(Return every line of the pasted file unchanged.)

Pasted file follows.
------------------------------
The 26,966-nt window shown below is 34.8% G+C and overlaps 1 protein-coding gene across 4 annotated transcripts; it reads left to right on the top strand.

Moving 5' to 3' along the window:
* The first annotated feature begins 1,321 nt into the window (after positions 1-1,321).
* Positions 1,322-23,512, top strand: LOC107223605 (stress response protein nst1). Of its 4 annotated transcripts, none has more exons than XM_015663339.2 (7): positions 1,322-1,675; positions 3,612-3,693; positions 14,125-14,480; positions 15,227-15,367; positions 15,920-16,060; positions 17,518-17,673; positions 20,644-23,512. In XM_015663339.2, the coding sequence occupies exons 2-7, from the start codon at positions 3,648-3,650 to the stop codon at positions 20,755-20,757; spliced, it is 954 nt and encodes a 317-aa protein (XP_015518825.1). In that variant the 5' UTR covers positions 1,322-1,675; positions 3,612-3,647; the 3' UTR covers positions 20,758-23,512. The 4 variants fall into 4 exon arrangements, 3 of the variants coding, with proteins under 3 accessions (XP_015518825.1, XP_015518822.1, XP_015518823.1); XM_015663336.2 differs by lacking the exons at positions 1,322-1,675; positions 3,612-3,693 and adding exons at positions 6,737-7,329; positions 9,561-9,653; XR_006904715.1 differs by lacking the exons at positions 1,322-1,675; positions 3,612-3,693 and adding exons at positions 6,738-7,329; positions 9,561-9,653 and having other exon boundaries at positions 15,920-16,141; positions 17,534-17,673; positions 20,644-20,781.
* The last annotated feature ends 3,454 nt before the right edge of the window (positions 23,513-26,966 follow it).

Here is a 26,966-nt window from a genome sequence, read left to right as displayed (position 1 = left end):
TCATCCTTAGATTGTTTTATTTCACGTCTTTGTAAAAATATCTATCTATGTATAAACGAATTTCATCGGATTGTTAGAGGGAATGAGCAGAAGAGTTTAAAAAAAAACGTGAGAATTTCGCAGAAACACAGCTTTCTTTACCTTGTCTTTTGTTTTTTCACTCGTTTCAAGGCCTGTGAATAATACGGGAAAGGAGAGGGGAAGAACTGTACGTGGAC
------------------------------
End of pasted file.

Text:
The 26,966-nt window shown below is 34.8% G+C and overlaps 1 protein-coding gene across 4 annotated transcripts; it reads left to right on the top strand.

Moving 5' to 3' along the window:
* The first annotated feature begins 1,321 nt into the window (after positions 1-1,321).
* Positions 1,322-23,512, top strand: LOC107223605 (stress response protein nst1). Of its 4 annotated transcripts, none has more exons than XM_015663339.2 (7): positions 1,322-1,675; positions 3,612-3,693; positions 14,125-14,480; positions 15,227-15,367; positions 15,920-16,060; positions 17,518-17,673; positions 20,644-23,512. In XM_015663339.2, the coding sequence occupies exons 2-7, from the start codon at positions 3,648-3,650 to the stop codon at positions 20,755-20,757; spliced, it is 954 nt and encodes a 317-aa protein (XP_015518825.1). In that variant the 5' UTR covers positions 1,322-1,675; positions 3,612-3,647; the 3' UTR covers positions 20,758-23,512. The 4 variants fall into 4 exon arrangements, 3 of the variants coding, with proteins under 3 accessions (XP_015518825.1, XP_015518822.1, XP_015518823.1); XM_015663336.2 differs by lacking the exons at positions 1,322-1,675; positions 3,612-3,693 and adding exons at positions 6,737-7,329; positions 9,561-9,653; XR_006904715.1 differs by lacking the exons at positions 1,322-1,675; positions 3,612-3,693 and adding exons at positions 6,738-7,329; positions 9,561-9,653 and having other exon boundaries at positions 15,920-16,141; positions 17,534-17,673; positions 20,644-20,781.
* The last annotated feature ends 3,454 nt before the right edge of the window (positions 23,513-26,966 follow it).

Here is a 26,966-nt window from a genome sequence, read left to right as displayed (position 1 = left end):
TCATCCTTAGATTGTTTTATTTCACGTCTTTGTAAAAATATCTATCTATGTATAAACGAATTTCATCGGATTGTTAGAGGGAATGAGCAGAAGAGTTTAAAAAAAAACGTGAGAATTTCGCAGAAACACAGCTTTCTTTACCTTGTCTTTTGTTTTTTCACTCGTTTCAAGGCCTGTGAATAATACGGGAAAGGAGAGGGGAAGAACTGTACGTGGAC